Step 5: estimate the cost of supplying patient care resources
We obtained staff salaries and costs, patient room costs, and resource capacities through clinic administrative teams. We averaged medical assistant, front-desk staff, and physician assistant salaries for the departments. Clinic administrators used representative physicians to calculate and allocate average physician salaries. Annual costs for patient rooms were determined and averaged through health system square-footage allocations.
Step 6: estimate the capacity of each resource and calculate the capacity cost rate (CCR)
We estimated average resource capacities through stakeholder and clinic administrator interviews. Practical capacity was calculated through determining the total time a resource was available for use (theoretical capacity) in conjunction with the percentage of time it was practically used in a valuable way (utilization rate). We calculated theoretical capacities for medical assistants, office staff, and patient rooms through weekly hours. To calculate practical capacity, these were subsequently reduced according with a flat 80% utilization rate in line with the number of breaks allowed per day. Anonymous surveys sent to the physicians allowed for an estimate of utilization rates (92%), which we then applied to both physicians and physician assistants to yield practical capacities. The calculation of CCR by resource is shown in Table 1.
Step 7: calculate the total cost of patient care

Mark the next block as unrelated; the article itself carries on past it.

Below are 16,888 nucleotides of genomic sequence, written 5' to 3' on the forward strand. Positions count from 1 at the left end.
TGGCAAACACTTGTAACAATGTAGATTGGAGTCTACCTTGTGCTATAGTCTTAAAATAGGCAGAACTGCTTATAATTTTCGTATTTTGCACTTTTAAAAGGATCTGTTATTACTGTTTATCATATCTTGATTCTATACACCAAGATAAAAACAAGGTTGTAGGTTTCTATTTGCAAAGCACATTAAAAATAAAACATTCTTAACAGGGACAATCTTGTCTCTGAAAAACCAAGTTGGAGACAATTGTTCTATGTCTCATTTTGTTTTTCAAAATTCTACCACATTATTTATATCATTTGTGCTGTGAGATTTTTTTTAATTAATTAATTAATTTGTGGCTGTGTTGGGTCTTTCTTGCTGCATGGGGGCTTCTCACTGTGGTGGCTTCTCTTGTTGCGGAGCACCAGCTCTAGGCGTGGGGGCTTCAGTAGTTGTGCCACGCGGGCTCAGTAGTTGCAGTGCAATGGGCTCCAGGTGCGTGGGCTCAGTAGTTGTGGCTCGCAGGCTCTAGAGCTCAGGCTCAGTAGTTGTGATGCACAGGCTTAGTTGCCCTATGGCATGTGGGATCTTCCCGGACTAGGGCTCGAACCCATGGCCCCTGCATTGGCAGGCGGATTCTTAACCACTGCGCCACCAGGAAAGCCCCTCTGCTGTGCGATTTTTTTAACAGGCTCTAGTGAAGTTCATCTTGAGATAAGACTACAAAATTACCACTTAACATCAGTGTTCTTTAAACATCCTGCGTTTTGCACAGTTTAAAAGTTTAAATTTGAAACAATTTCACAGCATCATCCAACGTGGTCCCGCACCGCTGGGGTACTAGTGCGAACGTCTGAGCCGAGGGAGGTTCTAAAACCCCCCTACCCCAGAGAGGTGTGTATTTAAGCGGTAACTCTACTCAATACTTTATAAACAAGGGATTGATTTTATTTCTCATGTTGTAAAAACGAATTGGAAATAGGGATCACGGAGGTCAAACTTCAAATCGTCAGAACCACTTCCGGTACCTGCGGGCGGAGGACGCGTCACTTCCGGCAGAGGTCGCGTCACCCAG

We used step times and CCR to calculate the total cost of clinic encounters, where i represents an individual process step.
The primary outcome of interest is the total cost of an outpatient clinic visit to the provider. We were specifically interested in comparing the difference in average total cost between the three types of visits beings studied: traditional clinic visits, physician-led video visits, and physician assistant-led video visits. All statistical analysis was completed using Stata 15 (StatCorp LLC, College Station, TX, USA).
This study was deemed not regulated by IRB because it was a quality improvement initiative.
Interview and observational data were combined to create process maps for the three processes of interest, shown in Figure 1. Traditional clinic visits in urology and general surgery clinics had similar clinician times during patient visits (9.96 vs. 10.52 min, P=0.69), and were grouped for further calculations. Table 2 outlines the descriptive data for clinician steps. We found an increased physician time for video visits [µ =13.8 min, standard deviation (SD) =5.3 min] compared to traditional visits (µ =10.2 min, SD =5.3 min), though physician assistant-led video visits were associated with slightly less time than both (µ =9.7 min, SD =3.0 min).
Figure 2 summarizes total visit costs calculated using TDABC. It outlines average clinic costs associated with each type of visit and highlights the non-clinician component of the visit for traditional clinic visits. Approximately 70% of traditional clinic visit costs is associated with clinicians because physicians are significantly more expensive than other clinic resources, and because physician time is the most time-consuming part of a clinic visit. Approximately $8.15 of traditional clinic-visit costs are associated with non-clinician resources which are no longer required during video visits.